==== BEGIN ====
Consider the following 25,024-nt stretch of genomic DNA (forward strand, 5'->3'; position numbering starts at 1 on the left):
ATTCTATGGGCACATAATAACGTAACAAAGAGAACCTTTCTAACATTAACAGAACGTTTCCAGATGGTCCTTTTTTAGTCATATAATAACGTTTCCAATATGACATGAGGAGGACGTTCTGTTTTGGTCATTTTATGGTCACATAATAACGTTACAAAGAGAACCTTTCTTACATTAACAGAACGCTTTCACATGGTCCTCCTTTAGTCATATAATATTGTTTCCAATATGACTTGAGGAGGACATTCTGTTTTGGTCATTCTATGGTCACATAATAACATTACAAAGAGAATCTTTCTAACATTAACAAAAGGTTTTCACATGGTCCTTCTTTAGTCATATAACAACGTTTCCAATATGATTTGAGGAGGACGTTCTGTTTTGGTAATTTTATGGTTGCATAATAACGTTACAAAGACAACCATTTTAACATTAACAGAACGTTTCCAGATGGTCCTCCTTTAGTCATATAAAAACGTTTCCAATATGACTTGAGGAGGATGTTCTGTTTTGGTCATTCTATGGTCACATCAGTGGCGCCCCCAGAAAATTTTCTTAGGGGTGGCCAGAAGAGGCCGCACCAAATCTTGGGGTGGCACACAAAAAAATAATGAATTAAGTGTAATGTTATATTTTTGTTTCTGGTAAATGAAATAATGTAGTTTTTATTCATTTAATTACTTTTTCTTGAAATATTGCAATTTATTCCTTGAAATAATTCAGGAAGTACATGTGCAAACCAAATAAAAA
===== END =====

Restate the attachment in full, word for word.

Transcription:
Consider the following 25,024-nt stretch of genomic DNA (forward strand, 5'->3'; position numbering starts at 1 on the left):
ATTCTATGGGCACATAATAACGTAACAAAGAGAACCTTTCTAACATTAACAGAACGTTTCCAGATGGTCCTTTTTTAGTCATATAATAACGTTTCCAATATGACATGAGGAGGACGTTCTGTTTTGGTCATTTTATGGTCACATAATAACGTTACAAAGAGAACCTTTCTTACATTAACAGAACGCTTTCACATGGTCCTCCTTTAGTCATATAATATTGTTTCCAATATGACTTGAGGAGGACATTCTGTTTTGGTCATTCTATGGTCACATAATAACATTACAAAGAGAATCTTTCTAACATTAACAAAAGGTTTTCACATGGTCCTTCTTTAGTCATATAACAACGTTTCCAATATGATTTGAGGAGGACGTTCTGTTTTGGTAATTTTATGGTTGCATAATAACGTTACAAAGACAACCATTTTAACATTAACAGAACGTTTCCAGATGGTCCTCCTTTAGTCATATAAAAACGTTTCCAATATGACTTGAGGAGGATGTTCTGTTTTGGTCATTCTATGGTCACATCAGTGGCGCCCCCAGAAAATTTTCTTAGGGGTGGCCAGAAGAGGCCGCACCAAATCTTGGGGTGGCACACAAAAAAATAATGAATTAAGTGTAATGTTATATTTTTGTTTCTGGTAAATGAAATAATGTAGTTTTTATTCATTTAATTACTTTTTCTTGAAATATTGCAATTTATTCCTTGAAATAATTCAGGAAGTACATGTGCAAACCAAATAAAAA